READ MORE: Find out what IT leaders can do to embrace hybrid work.

Acknowledging Hidden Consequences of Hybrid Work

Chaudry said there have been a lot of positives from remote work, but there have been negative side effects too, pointing out that mental health is a genuine concern. Many conversations have focused on the challenges of working parents who struggle to balance time with children learning from home. But Chaudry said the hospital also wanted to focus on the mental health of employees dealing with isolation in new ways. “What people don't talk about is mental health issues of their employees while they are isolated at home,” he said.

“If we've got young people working in IT, they live by themselves and live in a studio apartment, they never leave the studio apartment. They were already introverted,” he explained. “I’ve seen in the last 18 months or so that pressure. I’ve seen people reach a boiling point because there’s no human-to-human contact. And that's been harder to manage.”

Seattle Children’s decided to establish an employee welfare group specifically devoted to IT staff. In addition, it increased the number of interactions between leaders and their teams. “Before, I was doing town halls every quarter. And now I have to do a town hall every month, for 60 minutes. In 60 minutes, I usually get 60 to 90 questions.”

Chaudry said the increased number of events has helped, but he noted a related challenge when it comes to communication. “We've also learned that middle management doesn't always feed the information down from the front line. So, now, you've also got to do virtual rallies with your teams at a high level, to try and understand what people are struggling with.”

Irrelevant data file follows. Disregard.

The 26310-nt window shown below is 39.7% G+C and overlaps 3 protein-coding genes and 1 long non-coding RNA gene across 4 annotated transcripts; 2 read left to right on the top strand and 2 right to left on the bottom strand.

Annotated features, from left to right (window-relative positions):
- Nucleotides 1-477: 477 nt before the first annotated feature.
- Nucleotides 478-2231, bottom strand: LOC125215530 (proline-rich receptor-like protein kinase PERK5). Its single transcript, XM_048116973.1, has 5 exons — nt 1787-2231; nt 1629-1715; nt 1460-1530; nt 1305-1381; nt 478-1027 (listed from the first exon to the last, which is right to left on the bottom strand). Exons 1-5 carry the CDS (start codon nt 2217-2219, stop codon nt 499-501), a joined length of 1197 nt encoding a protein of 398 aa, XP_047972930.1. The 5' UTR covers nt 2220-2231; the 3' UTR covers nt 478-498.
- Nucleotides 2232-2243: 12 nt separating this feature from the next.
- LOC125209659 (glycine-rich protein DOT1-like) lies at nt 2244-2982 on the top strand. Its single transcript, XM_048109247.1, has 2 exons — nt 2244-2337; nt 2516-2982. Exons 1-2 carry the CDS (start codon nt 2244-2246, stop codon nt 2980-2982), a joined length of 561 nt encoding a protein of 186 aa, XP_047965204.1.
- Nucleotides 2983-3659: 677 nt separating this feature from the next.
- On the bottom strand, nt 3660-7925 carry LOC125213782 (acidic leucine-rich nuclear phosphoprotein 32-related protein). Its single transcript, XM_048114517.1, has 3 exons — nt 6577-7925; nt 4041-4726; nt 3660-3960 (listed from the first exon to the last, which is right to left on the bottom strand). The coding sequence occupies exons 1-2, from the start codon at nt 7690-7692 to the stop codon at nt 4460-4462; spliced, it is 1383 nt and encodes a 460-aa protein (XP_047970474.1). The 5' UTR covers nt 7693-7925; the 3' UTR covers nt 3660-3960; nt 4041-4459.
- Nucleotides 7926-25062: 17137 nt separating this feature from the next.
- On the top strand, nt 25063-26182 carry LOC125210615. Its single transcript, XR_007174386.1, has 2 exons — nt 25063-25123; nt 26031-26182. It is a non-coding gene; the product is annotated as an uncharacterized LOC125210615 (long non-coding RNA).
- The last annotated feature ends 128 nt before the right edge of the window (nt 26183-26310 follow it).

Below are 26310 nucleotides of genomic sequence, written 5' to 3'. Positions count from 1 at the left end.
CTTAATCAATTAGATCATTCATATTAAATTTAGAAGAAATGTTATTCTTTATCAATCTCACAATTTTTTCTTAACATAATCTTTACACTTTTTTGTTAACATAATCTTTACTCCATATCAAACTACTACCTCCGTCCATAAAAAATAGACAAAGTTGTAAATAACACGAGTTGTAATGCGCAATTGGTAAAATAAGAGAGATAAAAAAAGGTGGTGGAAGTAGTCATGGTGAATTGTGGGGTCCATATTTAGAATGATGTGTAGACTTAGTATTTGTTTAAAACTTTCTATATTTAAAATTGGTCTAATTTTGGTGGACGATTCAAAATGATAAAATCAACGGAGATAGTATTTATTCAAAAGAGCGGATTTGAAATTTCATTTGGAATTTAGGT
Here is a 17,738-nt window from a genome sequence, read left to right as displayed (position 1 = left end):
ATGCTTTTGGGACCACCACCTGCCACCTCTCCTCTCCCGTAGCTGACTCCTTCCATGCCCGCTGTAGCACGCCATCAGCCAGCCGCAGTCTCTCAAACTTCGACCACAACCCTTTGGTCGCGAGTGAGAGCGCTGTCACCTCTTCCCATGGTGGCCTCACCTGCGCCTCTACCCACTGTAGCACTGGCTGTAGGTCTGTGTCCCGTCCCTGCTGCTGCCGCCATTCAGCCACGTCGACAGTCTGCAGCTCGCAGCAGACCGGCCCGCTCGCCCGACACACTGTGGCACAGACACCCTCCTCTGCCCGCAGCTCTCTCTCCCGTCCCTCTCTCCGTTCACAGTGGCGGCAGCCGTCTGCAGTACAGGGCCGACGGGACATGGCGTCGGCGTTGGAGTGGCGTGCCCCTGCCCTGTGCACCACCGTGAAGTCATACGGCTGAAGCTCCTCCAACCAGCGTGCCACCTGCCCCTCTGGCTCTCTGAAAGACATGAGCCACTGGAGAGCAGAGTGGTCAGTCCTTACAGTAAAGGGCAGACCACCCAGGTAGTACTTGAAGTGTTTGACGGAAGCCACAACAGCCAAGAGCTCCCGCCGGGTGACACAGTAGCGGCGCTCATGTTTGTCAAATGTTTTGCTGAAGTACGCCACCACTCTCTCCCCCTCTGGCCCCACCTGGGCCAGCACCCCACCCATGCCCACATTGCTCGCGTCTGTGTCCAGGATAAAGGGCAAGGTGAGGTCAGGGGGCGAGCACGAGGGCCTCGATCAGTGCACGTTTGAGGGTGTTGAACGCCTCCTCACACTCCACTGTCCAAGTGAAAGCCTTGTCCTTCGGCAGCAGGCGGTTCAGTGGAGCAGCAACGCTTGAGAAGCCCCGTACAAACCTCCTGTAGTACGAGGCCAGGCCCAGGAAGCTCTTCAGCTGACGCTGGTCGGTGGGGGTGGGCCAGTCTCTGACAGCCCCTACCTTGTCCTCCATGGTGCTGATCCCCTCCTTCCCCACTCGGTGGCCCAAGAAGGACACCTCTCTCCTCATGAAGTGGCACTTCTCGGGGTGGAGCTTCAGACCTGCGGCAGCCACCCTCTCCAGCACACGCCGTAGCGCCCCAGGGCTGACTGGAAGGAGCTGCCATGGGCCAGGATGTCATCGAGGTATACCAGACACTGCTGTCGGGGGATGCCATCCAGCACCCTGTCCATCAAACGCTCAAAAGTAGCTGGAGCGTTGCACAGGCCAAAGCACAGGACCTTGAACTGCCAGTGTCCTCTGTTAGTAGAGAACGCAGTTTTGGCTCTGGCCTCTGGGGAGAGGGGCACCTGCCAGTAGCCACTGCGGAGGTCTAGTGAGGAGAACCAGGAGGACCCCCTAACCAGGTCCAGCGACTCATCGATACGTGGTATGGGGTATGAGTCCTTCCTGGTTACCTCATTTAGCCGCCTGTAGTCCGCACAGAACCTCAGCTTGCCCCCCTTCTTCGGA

Zafar Chaudry
There is that level of compassion that you have to develop.”

Zafar Chaudry Senior Vice President and Chief Digital and Information Officer, Seattle Children’s

Remaining Mindful of the Human Element of Hybrid Work

While technology certainly has been the key to enabling the widespread adoption of hybrid work, it’s the connections between humans that will ensure its long-term success.

Chaudry called it the compassion component. “There is that level of compassion that you have to develop,” he explained, saying that opening up and sharing his own losses and experiences has helped other coworkers. “My life, what I face, how I grew up, what challenges I might have, what am I crying about? That's really helped people speak up.”

“As a leader, it's really hard to have a conversation with an employee who wants to tell you about some things — what they’ve lost, what they’ve gained — it's heartbreaking. And it may resonate, because you may have gone through similar things.”

“We love to get people engaged. So, if you're not doing this, have a town hall when you go back, and just talk about feelings, talk about what you've gone through in the pandemic, how that has impacted your family. And you will be amazed at how many people reach out to you and say, ‘That just resonated with me. I'm glad you said that.’”

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Photography by Joe Kuehne